then proceeded to say.
They made a ramp to take the Sa'ir out of the Azarah and out of the city -
because of the Babylonians - who used to pull out its hair (which is
prohibited on Yom-Kipur), and say 'Take and go! Take and go!'
(b) When the Kohanim and the people who were standing in the Azarah heard
the Kohen pronounce Hashem's Holy Name - they knelt, prostrated themselves,
fell on their faces and said 'Baruch Sheim ... '.
(c) Anyone was eligible to take the Sa'ir ha'Mishtale'ach out to the
(d) Nevertheless, it was almost always a Kohen who took it - because they
reserved the Mitzvah for themselves, not allowing a Yisrael to perform it.
In the Viduy over the Sa'ir ha'Mishtale'ach, the Kohen Gadol made no
mention of the Kohanim. This does not mean that the author of our Mishnah
is not Rebbi Yehudah, in whose opinion the Kohanim *were* included in the
Kaparah of the Sa'ir; all it means is that the Kohanim are intrinsically
part of the Jewish nation, and were automatically included in the Viduy of
the rest of Yisrael.
(a) The Torah writes in Acharei-Mos "ve'Shilach Oso be'Yad Meshale'ach
ha'Midbarah". we learn from ...
1. ... "Ish" - that even a Zar is valid to take the Sa'ir la'Azaz'el to the
(b) We learn that the goat should be taken out even on Shabbos, and even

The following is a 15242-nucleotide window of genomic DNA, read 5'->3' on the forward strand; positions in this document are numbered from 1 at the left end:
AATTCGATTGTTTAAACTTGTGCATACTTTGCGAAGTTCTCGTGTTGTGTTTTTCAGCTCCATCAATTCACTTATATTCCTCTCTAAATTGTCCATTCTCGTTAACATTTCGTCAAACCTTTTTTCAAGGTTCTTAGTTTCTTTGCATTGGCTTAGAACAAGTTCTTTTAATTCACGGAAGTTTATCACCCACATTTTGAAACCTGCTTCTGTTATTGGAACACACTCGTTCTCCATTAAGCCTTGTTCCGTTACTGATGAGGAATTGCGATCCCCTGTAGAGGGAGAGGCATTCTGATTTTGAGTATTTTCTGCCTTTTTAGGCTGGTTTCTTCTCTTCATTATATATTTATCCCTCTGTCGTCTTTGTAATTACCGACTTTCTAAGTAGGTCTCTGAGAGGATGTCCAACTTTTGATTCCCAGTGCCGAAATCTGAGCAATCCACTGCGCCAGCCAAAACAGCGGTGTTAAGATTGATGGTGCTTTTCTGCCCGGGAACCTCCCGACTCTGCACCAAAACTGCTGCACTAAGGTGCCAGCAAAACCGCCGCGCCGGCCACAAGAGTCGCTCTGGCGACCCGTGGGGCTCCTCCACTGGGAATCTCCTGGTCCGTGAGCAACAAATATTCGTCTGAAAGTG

be'Tum'ah from the word "Iti", too - since "Iti" implies in its time, come
2. ... "Iti" - that he must be designated for this task from the day
(a) If not for the word "Iti", we would have thought that a Zar is not
eligible to take out the Sa'ir ha'Mishtale'ach - because the Torah
describes it as a Kaparah (like Kodshim).
(b) The problem with the Derashah "Iti" - 'va'Afilu be'Shabbos' is - why we
should need a Pasuk to permit taking the goat on Shabbos? Why should it
*not* be permitted?
(c) We establish the Derashah by a sick goat that has to be carried, which
would otherwise be an Isur d'Oraysa - even according to Rebbi Nasan,
because it is only by a *healthy* animal that he says 'Chai Nosei es
Atzmo', but not by a *sick* one.
(d) From the fact that we need a Derashah for Yom Kipur that fell on
Shabbos, despite the fact that the Melachos of Shabbos are forbidden on Yom